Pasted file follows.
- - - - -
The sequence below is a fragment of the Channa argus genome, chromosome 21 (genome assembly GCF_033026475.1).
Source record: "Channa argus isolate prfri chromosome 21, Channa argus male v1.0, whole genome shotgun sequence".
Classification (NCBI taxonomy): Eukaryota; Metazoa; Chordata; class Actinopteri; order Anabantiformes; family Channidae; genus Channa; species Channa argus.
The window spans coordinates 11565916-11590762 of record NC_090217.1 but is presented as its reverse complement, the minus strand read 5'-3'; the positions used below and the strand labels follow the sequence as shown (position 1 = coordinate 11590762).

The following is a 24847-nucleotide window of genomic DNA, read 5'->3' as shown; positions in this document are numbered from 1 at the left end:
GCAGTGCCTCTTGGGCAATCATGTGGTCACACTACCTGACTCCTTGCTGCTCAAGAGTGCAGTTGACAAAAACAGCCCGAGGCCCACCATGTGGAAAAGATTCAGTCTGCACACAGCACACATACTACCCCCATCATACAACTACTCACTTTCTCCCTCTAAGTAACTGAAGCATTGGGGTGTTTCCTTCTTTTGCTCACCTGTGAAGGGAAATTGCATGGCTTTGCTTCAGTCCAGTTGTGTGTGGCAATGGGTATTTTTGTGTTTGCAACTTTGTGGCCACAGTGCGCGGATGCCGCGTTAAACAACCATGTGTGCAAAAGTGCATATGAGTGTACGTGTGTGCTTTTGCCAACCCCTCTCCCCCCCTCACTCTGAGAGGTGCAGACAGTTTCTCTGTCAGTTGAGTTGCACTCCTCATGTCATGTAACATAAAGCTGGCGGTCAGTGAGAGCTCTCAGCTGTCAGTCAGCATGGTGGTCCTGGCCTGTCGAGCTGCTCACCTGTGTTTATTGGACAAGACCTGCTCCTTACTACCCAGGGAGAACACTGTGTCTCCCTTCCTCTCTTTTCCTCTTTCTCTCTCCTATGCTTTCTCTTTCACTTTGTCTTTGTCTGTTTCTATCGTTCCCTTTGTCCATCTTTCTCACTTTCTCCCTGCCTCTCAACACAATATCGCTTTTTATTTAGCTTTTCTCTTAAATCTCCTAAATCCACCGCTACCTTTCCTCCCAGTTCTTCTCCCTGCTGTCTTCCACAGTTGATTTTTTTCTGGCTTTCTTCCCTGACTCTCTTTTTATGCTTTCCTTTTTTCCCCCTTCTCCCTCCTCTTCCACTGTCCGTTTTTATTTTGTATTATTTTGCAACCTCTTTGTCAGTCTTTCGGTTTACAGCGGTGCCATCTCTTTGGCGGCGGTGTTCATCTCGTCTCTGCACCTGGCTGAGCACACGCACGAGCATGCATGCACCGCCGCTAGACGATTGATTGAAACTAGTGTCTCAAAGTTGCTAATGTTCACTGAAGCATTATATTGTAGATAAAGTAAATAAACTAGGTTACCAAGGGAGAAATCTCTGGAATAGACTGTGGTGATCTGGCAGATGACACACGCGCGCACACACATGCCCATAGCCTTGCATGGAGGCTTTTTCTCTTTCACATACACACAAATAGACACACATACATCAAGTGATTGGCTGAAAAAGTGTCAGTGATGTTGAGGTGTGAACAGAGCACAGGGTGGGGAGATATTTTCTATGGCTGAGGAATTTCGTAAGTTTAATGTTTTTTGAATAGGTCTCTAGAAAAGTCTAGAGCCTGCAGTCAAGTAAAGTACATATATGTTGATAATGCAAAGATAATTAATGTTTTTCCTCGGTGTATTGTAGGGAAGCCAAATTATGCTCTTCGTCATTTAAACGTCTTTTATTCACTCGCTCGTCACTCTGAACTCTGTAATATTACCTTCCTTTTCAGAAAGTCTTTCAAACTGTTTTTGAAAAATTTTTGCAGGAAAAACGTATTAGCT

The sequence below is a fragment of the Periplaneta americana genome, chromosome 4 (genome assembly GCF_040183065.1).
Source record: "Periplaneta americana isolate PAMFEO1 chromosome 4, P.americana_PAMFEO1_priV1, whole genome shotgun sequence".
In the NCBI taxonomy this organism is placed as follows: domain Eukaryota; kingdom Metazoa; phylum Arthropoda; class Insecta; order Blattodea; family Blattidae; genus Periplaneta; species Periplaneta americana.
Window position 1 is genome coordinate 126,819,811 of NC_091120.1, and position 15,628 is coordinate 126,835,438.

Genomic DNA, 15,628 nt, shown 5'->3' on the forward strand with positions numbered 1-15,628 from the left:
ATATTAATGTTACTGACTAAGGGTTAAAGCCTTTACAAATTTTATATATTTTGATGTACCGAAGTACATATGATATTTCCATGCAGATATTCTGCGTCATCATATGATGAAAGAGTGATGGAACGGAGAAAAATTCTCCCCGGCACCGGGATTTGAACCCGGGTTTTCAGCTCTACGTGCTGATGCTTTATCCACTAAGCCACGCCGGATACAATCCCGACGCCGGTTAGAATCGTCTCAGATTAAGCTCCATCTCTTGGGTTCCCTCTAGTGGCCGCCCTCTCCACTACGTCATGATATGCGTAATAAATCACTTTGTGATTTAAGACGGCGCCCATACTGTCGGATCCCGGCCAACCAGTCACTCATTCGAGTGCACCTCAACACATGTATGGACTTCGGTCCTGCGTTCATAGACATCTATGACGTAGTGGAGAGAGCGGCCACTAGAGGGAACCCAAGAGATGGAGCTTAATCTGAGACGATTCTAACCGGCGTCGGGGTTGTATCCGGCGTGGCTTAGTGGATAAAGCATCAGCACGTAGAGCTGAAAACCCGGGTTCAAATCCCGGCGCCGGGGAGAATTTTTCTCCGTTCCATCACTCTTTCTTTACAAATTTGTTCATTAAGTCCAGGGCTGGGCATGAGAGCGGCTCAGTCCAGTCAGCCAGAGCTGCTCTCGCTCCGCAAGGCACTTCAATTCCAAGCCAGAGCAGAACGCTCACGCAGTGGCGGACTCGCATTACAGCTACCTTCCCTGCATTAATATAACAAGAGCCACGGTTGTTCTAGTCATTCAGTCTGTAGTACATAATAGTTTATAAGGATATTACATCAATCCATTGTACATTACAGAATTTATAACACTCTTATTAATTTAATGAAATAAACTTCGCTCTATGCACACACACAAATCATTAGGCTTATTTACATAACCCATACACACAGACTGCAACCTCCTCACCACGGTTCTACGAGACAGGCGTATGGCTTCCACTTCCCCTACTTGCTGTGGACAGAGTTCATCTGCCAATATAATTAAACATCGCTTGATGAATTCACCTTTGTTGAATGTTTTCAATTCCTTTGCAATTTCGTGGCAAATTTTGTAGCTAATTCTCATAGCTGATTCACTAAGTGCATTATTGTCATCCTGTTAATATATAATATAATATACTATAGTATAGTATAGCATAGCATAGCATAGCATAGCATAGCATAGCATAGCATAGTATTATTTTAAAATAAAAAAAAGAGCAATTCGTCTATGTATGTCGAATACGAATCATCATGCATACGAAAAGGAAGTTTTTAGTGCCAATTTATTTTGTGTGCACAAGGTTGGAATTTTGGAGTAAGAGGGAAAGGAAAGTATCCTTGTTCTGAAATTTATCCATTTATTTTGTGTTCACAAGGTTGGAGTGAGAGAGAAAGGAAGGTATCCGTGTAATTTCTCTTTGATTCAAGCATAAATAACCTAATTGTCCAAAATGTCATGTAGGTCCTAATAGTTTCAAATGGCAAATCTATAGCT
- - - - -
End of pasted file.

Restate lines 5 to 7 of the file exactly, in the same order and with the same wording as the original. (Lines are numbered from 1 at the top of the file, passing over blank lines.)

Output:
The following is a 24847-nucleotide window of genomic DNA, read 5'->3' as shown; positions in this document are numbered from 1 at the left end:
GCAGTGCCTCTTGGGCAATCATGTGGTCACACTACCTGACTCCTTGCTGCTCAAGAGTGCAGTTGACAAAAACAGCCCGAGGCCCACCATGTGGAAAAGATTCAGTCTGCACACAGCACACATACTACCCCCATCATACAACTACTCACTTTCTCCCTCTAAGTAACTGAAGCATTGGGGTGTTTCCTTCTTTTGCTCACCTGTGAAGGGAAATTGCATGGCTTTGCTTCAGTCCAGTTGTGTGTGGCAATGGGTATTTTTGTGTTTGCAACTTTGTGGCCACAGTGCGCGGATGCCGCGTTAAACAACCATGTGTGCAAAAGTGCATATGAGTGTACGTGTGTGCTTTTGCCAACCCCTCTCCCCCCCTCACTCTGAGAGGTGCAGACAGTTTCTCTGTCAGTTGAGTTGCACTCCTCATGTCATGTAACATAAAGCTGGCGGTCAGTGAGAGCTCTCAGCTGTCAGTCAGCATGGTGGTCCTGGCCTGTCGAGCTGCTCACCTGTGTTTATTGGACAAGACCTGCTCCTTACTACCCAGGGAGAACACTGTGTCTCCCTTCCTCTCTTTTCCTCTTTCTCTCTCCTATGCTTTCTCTTTCACTTTGTCTTTGTCTGTTTCTATCGTTCCCTTTGTCCATCTTTCTCACTTTCTCCCTGCCTCTCAACACAATATCGCTTTTTATTTAGCTTTTCTCTTAAATCTCCTAAATCCACCGCTACCTTTCCTCCCAGTTCTTCTCCCTGCTGTCTTCCACAGTTGATTTTTTTCTGGCTTTCTTCCCTGACTCTCTTTTTATGCTTTCCTTTTTTCCCCCTTCTCCCTCCTCTTCCACTGTCCGTTTTTATTTTGTATTATTTTGCAACCTCTTTGTCAGTCTTTCGGTTTACAGCGGTGCCATCTCTTTGGCGGCGGTGTTCATCTCGTCTCTGCACCTGGCTGAGCACACGCACGAGCATGCATGCACCGCCGCTAGACGATTGATTGAAACTAGTGTCTCAAAGTTGCTAATGTTCACTGAAGCATTATATTGTAGATAAAGTAAATAAACTAGGTTACCAAGGGAGAAATCTCTGGAATAGACTGTGGTGATCTGGCAGATGACACACGCGCGCACACACATGCCCATAGCCTTGCATGGAGGCTTTTTCTCTTTCACATACACACAAATAGACACACATACATCAAGTGATTGGCTGAAAAAGTGTCAGTGATGTTGAGGTGTGAACAGAGCACAGGGTGGGGAGATATTTTCTATGGCTGAGGAATTTCGTAAGTTTAATGTTTTTTGAATAGGTCTCTAGAAAAGTCTAGAGCCTGCAGTCAAGTAAAGTACATATATGTTGATAATGCAAAGATAATTAATGTTTTTCCTCGGTGTATTGTAGGGAAGCCAAATTATGCTCTTCGTCATTTAAACGTCTTTTATTCACTCGCTCGTCACTCTGAACTCTGTAATATTACCTTCCTTTTCAGAAAGTCTTTCAAACTGTTTTTGAAAAATTTTTGCAGGAAAAACGTATTAGCT

The sequence below is a fragment of the Periplaneta americana genome, chromosome 4 (genome assembly GCF_040183065.1).